I just finished reading an article in The Atlantic by Derek Thompson titled “Why Simple Is Smart.”
In this article — which is a pretty good look at writing and I agree with most of his thoughts — is a piece of advice about growing one’s “ego epidermis.” Thompson states, “writers of all ages should stay away from the extremes of hypersensitivity-to-feedback and obliviousness-to-feedback.” His point is that he has been both too reactive and has seen others not be reactive enough to criticism in writing.
I wanted to read this article looking for insight into my writing. I ended up in a coaching-and-parenting-existential crisis. I have spent most of my teaching, coaching, and parenting career striving to not overreact but making sure not to underreact, and Derek Thompson had just perfectly summarized the dilemma.
Working with teenagers my whole life, and being a pretty emotional guy myself (especially in my 20s and 30s), I had to learn how to be more even keel. I had to learn how to stop reacting to everything that was happening. I couldn’t blow a gasket on every mistake and every problem in the classroom or on the field.
Many times, what teenagers need is calmness. It’s hard on 4th and 1 at the goal line, when everyone around you is losing their mind in the stands and on the sidelines, to slow down and be calm. One of my favorite coaching points in this situation is to have all the players look at me and take a deep breath.
Once we breathe, I can then tell them we are lining up in this front, playing this coverage, and here we go. They don’t need to hear me yelling and spitting at them in this exact situation. They already feel the electricity of the moment. What they need are clarity and calmness.
In fact, before most games, I would look in the mirror and say to myself “Clarity and Calmness.” Because I can be too emotional, I tried to make myself calmer and clearer. I wanted to make smart, rational decisions, not let my emotions get the best of me.
Not overreacting is a big deal.
The opposite of this lesson is true, also.
A lot of times in the classroom and on the field, we are either coaching it or letting it happen. If we let it happen, that means we are okay with it and we can’t be mad if that behavior shows up later.
As educators, we can’t die on every hill. But some hills are worth getting bloody for.
In my English classes, every student writes for 10 minutes when they come to class every day. This is my most sacred period. I believe in the practice and in the skills they use for this journal-type writing. Early in the year, I have to coach this hard. I have to react to students who aren’t using this period correctly.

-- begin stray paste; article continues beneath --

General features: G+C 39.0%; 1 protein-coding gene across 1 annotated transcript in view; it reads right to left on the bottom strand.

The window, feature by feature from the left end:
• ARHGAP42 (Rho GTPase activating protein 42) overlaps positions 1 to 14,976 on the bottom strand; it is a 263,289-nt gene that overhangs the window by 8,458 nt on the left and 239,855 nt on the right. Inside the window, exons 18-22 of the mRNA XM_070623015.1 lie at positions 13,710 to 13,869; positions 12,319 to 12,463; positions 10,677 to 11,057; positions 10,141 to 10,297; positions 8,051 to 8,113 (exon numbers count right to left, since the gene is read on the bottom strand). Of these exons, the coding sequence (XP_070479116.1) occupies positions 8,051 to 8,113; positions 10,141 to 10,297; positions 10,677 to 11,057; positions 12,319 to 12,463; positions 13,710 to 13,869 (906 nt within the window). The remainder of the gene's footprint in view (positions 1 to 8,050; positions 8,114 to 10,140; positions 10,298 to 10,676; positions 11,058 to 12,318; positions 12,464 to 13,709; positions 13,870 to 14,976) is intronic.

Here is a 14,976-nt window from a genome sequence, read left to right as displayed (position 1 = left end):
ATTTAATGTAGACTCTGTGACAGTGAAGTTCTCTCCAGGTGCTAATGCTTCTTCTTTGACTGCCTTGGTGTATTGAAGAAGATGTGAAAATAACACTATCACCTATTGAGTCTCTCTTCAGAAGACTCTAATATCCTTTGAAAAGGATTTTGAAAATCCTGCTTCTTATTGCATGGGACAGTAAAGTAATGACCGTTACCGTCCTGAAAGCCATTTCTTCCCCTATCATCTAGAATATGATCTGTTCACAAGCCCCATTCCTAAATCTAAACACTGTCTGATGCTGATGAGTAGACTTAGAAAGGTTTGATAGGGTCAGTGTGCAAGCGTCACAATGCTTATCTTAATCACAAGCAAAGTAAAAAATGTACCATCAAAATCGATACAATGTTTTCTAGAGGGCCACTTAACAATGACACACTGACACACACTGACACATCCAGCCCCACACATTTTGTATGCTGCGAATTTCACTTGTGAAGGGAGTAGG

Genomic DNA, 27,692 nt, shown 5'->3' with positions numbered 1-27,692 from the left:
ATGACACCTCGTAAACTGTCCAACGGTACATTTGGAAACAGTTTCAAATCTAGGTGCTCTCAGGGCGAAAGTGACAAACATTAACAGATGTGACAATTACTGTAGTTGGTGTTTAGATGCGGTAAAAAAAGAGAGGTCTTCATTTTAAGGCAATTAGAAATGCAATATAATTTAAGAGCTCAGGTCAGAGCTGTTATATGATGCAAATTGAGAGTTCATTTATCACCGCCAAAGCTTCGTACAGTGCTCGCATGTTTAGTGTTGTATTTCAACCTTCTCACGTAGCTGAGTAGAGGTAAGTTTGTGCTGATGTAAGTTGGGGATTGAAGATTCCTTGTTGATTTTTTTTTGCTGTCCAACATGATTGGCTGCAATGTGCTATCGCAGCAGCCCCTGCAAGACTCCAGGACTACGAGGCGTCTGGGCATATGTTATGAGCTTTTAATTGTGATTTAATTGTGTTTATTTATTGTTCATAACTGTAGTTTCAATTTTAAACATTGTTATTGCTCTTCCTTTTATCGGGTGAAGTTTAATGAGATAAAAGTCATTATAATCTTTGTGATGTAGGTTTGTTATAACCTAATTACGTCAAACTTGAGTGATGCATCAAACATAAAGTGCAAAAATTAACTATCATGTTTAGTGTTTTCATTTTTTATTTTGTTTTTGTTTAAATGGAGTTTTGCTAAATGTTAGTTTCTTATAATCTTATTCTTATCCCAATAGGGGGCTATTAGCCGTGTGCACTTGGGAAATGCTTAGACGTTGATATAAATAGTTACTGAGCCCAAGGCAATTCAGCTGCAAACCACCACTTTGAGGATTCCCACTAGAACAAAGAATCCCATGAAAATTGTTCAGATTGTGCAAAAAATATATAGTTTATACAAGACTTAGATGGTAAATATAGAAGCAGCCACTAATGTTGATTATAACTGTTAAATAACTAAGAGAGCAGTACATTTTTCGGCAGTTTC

If you won’t write during this period, I am going to use different levels of persuasion to make it happen. I am going to convince you of the need for this. I am going to show you the research that shows this to be beneficial. I am going to win because I am not going to underreact to this behavior during our practice writing time.
There are other issues during other parts of the class that I don’t overreact to. It’s hard for a 16-year-old to be dialed in for 90 minutes of class every day. I get that. So there are some behaviors that I allow at different times than during that first 10 minutes of class. I teach this by not underreacting to students who don’t use their time wisely.
The same is true for football. There are certain techniques, or certain innate beliefs of our defense — like running to the ball with reckless abandon — that simply must happen. And if they don’t, I can’t underreact.
I’m either coaching it or letting it happen.
The trick is knowing where this line is in everything. How about the kids who are smoking dope? How about the kid who falls asleep during the lesson? How about the player who is constantly late for practice but you don’t know the reason why?
And then this gets into parenting. When these issues involve our own high school children, how do we find the line of over- and underreacting?
I always refer back to “we are coaching it or letting it happen.”
I guess this is one of the reasons I like writing and why that first 10 minutes of class is so important. I thought I was reading an article about writing and I ended up writing an article about something totally different but still related in my brain.
We never know where the ripples in the pool are going to go after we toss the rock.
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